American Federation of Teachers President Randi Weingarten and NYSUT leaders gave a powerful demonstration of support Sunday for dozens of religious leaders and Brooklyn residents as they began 48 hours of fasting and prayers on behalf of SUNY Downstate Medical Center.
"This is a fight about reclaiming the promise America made to provide quality health care to low- and middle-income families, not just the well-to-do," Weingarten said during a rally in front of the hospital.
Several hundred hospital employees have lost their jobs. Many of the displaced workers are members of United University Professions, a NYSUT affiliate, which represents 3,000 Downstate employees and 35,000 academic and professional faculty throughout the State University of New York’s 29 state-operated campuses.
Weingarten was joined by UUP President Fred Kowal, NYSUT Executive Vice President Andy Pallotta; vice presidents Maria Neira and Kathleen Donahue; and Secretary-Treasurer Lee Cutler, as well as UUP Downstate Chapter President and statewide Treasurer Rowena Blackman-Stroud. New York State Public Employees Federation President Susan Kent and Lester Crocket, the Metropolitan Region president of the Civil Service Employees Association, also joined the rally, along with dozens of lawmakers, religious leaders and community activists.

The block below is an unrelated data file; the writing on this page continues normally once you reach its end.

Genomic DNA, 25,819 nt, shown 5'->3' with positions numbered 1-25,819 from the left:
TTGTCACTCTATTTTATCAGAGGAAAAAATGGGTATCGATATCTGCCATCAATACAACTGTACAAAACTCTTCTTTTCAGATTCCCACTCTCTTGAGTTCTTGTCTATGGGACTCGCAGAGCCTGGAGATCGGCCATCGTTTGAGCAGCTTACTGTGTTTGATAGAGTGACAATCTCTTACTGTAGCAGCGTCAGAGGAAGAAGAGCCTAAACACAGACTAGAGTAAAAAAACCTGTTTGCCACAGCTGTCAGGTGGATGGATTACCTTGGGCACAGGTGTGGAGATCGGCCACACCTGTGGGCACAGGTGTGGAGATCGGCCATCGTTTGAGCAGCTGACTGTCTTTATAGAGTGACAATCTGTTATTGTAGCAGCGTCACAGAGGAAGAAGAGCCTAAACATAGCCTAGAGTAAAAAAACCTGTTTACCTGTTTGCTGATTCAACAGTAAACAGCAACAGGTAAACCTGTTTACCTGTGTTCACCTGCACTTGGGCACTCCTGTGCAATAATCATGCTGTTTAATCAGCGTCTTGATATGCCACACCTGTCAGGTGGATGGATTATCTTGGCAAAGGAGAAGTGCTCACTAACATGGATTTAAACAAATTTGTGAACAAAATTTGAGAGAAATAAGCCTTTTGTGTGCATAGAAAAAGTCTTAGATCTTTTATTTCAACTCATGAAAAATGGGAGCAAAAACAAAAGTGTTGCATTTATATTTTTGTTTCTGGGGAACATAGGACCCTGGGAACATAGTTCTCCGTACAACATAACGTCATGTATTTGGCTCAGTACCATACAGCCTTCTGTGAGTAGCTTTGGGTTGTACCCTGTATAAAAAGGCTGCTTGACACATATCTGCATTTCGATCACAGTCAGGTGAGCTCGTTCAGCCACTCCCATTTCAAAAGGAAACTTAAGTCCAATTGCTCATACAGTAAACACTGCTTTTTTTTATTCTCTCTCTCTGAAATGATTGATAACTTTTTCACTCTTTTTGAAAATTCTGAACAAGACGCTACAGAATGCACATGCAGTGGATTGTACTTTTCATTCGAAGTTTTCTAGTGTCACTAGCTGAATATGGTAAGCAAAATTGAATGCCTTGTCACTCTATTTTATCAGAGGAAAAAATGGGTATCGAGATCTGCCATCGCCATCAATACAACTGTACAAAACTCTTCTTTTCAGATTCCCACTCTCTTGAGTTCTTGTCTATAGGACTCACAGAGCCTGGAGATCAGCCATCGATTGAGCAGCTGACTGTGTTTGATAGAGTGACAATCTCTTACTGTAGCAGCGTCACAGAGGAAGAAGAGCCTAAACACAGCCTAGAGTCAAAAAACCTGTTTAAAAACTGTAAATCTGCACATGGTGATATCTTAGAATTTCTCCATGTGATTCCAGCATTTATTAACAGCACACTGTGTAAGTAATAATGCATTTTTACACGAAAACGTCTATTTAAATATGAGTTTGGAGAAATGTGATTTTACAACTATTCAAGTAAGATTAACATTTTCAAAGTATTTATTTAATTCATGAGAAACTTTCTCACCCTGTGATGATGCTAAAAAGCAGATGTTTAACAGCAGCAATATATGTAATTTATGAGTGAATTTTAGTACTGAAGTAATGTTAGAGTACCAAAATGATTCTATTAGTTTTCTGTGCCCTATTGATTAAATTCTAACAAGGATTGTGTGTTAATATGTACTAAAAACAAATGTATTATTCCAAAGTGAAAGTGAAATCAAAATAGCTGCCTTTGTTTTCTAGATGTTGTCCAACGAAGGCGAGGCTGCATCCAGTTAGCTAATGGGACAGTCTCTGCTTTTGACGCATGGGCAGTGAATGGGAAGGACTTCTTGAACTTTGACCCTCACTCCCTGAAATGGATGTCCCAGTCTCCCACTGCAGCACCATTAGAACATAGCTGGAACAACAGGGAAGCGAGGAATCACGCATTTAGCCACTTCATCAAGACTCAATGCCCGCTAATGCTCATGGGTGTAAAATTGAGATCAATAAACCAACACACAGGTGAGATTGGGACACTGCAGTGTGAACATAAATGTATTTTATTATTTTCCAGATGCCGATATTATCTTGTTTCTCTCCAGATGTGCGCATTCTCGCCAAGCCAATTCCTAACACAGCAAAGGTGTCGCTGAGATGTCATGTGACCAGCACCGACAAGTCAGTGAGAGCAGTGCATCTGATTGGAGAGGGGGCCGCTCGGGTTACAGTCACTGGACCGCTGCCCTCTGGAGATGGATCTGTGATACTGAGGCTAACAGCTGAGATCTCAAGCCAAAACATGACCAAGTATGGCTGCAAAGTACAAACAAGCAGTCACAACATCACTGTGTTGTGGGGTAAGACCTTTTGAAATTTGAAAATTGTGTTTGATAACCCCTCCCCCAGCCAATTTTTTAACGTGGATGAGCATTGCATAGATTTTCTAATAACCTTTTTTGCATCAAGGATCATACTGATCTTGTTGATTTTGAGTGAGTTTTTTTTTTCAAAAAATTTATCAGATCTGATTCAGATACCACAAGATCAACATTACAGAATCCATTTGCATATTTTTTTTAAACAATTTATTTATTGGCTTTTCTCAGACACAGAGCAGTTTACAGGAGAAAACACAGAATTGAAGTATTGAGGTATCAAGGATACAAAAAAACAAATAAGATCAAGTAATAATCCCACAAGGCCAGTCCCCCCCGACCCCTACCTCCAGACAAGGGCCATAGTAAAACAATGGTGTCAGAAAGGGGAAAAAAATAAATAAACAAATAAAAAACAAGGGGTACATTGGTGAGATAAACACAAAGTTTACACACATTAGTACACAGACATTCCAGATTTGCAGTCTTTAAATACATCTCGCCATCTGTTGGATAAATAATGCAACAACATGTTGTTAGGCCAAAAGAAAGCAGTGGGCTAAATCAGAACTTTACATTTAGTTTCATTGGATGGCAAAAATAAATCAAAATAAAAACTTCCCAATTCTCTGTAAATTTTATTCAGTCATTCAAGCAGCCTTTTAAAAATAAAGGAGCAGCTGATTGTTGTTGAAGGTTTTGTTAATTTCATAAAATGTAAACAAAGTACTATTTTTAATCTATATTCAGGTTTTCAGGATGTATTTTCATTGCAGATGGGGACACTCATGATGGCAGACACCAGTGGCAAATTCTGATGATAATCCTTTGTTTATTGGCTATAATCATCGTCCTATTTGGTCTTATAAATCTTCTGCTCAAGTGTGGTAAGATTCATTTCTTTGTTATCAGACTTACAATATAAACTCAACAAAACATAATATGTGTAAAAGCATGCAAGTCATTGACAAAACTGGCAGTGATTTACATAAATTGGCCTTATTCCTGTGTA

UUP has forged a strong partnership with the SUNY Downstate Coalition of Faith, Labor and Community Leaders, a grassroots organization in Brooklyn fighting to keep the hospital open, public and accessible. Many of the fasting clergy members belong to the coalition.
Kowal recently testified before a joint Legislative budget hearing that UUP has devised a plan for community-based ambulatory health clinics to help stabilize the finances of Downstate and other Brooklyn hospitals, and would also bring needed health services to residents. The state has not responded to UUP’s proposal, Kowal testified. The union intends to continue publicizing the plight of Downstate, a teaching hospital that has trained hundreds of doctors over the years – many of whom have remained committed to careers in urban health care.
UUP has launched a print ad campaign in New York City focusing on the need to protect SUNY Downstate Medical Center in Brooklyn. The ad calls SUNY Downstate "a beacon of hope" that provides vital safety-net services and asks readers to call a different toll-free number - 1-888-789-9085 - to tell state lawmakers to increase state aid for SUNY Downstate. The ad begins appearing Thursday, March 13, in two daily newspapers and several Brooklyn-based weekly newspapers.